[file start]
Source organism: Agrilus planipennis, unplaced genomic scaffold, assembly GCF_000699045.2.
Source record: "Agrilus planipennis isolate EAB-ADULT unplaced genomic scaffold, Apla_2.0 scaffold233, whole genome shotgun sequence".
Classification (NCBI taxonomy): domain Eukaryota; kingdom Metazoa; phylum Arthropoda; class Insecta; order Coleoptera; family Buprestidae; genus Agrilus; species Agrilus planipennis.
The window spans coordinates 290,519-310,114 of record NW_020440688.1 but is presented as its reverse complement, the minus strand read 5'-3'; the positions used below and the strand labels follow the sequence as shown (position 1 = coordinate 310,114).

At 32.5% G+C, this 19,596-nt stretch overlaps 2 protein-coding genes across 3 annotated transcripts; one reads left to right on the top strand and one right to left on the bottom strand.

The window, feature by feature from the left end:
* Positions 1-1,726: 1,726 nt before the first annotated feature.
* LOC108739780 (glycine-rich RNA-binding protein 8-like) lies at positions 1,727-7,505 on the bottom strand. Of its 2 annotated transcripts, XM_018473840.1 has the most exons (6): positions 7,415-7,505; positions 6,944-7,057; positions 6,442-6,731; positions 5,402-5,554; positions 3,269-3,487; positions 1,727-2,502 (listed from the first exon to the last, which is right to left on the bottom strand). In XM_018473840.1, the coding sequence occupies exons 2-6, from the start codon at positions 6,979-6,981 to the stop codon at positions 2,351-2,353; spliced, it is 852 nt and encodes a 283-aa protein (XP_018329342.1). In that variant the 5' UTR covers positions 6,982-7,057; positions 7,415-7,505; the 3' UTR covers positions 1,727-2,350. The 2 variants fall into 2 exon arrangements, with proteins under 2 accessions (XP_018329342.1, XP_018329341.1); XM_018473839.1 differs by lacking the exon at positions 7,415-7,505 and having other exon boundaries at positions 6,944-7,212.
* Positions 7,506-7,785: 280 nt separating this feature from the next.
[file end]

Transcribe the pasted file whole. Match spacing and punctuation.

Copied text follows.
Source organism: Agrilus planipennis, unplaced genomic scaffold, assembly GCF_000699045.2.
Source record: "Agrilus planipennis isolate EAB-ADULT unplaced genomic scaffold, Apla_2.0 scaffold233, whole genome shotgun sequence".
Classification (NCBI taxonomy): domain Eukaryota; kingdom Metazoa; phylum Arthropoda; class Insecta; order Coleoptera; family Buprestidae; genus Agrilus; species Agrilus planipennis.
The window spans coordinates 290,519-310,114 of record NW_020440688.1 but is presented as its reverse complement, the minus strand read 5'-3'; the positions used below and the strand labels follow the sequence as shown (position 1 = coordinate 310,114).

At 32.5% G+C, this 19,596-nt stretch overlaps 2 protein-coding genes across 3 annotated transcripts; one reads left to right on the top strand and one right to left on the bottom strand.

The window, feature by feature from the left end:
* Positions 1-1,726: 1,726 nt before the first annotated feature.
* LOC108739780 (glycine-rich RNA-binding protein 8-like) lies at positions 1,727-7,505 on the bottom strand. Of its 2 annotated transcripts, XM_018473840.1 has the most exons (6): positions 7,415-7,505; positions 6,944-7,057; positions 6,442-6,731; positions 5,402-5,554; positions 3,269-3,487; positions 1,727-2,502 (listed from the first exon to the last, which is right to left on the bottom strand). In XM_018473840.1, the coding sequence occupies exons 2-6, from the start codon at positions 6,979-6,981 to the stop codon at positions 2,351-2,353; spliced, it is 852 nt and encodes a 283-aa protein (XP_018329342.1). In that variant the 5' UTR covers positions 6,982-7,057; positions 7,415-7,505; the 3' UTR covers positions 1,727-2,350. The 2 variants fall into 2 exon arrangements, with proteins under 2 accessions (XP_018329342.1, XP_018329341.1); XM_018473839.1 differs by lacking the exon at positions 7,415-7,505 and having other exon boundaries at positions 6,944-7,212.
* Positions 7,506-7,785: 280 nt separating this feature from the next.